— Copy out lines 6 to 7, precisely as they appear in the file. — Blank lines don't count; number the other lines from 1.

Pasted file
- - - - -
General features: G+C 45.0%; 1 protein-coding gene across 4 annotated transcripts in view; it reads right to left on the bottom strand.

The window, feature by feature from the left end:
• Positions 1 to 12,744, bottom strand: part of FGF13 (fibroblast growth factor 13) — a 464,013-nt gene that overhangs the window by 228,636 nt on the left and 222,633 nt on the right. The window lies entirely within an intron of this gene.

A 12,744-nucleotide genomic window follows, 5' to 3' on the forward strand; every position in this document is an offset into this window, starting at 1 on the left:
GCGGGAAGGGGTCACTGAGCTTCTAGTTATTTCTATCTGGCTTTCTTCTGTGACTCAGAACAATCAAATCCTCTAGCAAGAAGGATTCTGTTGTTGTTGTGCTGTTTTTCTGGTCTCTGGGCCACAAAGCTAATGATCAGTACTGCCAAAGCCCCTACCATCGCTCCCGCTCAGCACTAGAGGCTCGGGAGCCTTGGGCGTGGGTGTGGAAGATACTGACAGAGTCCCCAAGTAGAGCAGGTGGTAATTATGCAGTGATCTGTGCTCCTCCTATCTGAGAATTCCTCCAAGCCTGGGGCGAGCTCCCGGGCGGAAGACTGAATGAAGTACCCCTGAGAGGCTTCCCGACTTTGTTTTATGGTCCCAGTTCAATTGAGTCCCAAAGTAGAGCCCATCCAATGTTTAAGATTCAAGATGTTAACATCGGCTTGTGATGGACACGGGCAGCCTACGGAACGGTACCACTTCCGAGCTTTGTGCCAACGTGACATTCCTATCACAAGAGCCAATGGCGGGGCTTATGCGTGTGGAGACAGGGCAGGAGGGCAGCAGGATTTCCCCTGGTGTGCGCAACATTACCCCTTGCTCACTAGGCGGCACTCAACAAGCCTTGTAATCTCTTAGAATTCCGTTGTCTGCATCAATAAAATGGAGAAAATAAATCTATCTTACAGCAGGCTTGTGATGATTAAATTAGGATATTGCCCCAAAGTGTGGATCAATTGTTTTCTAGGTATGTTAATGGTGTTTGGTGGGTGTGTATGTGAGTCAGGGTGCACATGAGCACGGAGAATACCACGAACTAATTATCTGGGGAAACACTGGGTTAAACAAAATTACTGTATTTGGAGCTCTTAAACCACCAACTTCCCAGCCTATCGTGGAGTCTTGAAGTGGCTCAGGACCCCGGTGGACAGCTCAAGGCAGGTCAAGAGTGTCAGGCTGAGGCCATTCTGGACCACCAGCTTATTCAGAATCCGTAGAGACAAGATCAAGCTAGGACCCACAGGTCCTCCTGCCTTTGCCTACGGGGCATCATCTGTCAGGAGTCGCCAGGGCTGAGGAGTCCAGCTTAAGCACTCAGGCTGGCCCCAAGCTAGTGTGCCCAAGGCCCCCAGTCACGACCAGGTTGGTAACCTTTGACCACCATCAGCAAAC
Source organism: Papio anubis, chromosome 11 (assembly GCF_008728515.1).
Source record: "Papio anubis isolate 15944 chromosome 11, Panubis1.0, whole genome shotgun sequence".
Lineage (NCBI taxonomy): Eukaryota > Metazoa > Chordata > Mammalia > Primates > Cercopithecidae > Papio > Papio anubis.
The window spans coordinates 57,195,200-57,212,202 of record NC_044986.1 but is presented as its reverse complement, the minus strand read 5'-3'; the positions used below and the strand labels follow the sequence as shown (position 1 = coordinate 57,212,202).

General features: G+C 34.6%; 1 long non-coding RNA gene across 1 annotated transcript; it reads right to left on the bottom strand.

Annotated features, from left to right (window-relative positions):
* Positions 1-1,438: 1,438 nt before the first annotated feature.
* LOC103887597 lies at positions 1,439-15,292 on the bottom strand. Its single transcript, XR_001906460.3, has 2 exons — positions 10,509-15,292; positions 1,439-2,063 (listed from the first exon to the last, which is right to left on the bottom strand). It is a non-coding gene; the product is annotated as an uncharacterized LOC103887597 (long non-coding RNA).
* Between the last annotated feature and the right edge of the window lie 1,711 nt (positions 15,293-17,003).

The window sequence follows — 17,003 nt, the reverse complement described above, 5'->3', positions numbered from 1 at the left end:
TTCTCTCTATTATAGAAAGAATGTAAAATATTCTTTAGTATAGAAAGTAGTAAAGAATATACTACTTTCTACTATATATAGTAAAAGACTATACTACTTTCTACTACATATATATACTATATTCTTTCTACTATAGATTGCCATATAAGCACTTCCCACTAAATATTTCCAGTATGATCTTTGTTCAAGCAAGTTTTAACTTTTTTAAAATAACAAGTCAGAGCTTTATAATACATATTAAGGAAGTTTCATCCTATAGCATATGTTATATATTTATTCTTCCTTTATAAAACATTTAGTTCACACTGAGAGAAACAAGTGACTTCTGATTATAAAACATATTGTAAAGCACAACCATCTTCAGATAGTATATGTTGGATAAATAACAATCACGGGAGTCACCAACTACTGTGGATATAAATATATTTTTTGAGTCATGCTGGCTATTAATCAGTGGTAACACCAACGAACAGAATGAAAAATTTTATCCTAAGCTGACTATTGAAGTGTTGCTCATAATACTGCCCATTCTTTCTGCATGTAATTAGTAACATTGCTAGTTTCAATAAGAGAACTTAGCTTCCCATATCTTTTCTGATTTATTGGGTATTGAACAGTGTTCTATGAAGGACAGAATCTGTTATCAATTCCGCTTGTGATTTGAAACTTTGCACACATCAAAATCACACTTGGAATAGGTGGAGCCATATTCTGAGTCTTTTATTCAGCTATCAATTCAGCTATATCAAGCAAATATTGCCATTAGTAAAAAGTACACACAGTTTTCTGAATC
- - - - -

Source organism: Papio anubis, chromosome 11 (assembly GCF_008728515.1).
Source record: "Papio anubis isolate 15944 chromosome 11, Panubis1.0, whole genome shotgun sequence".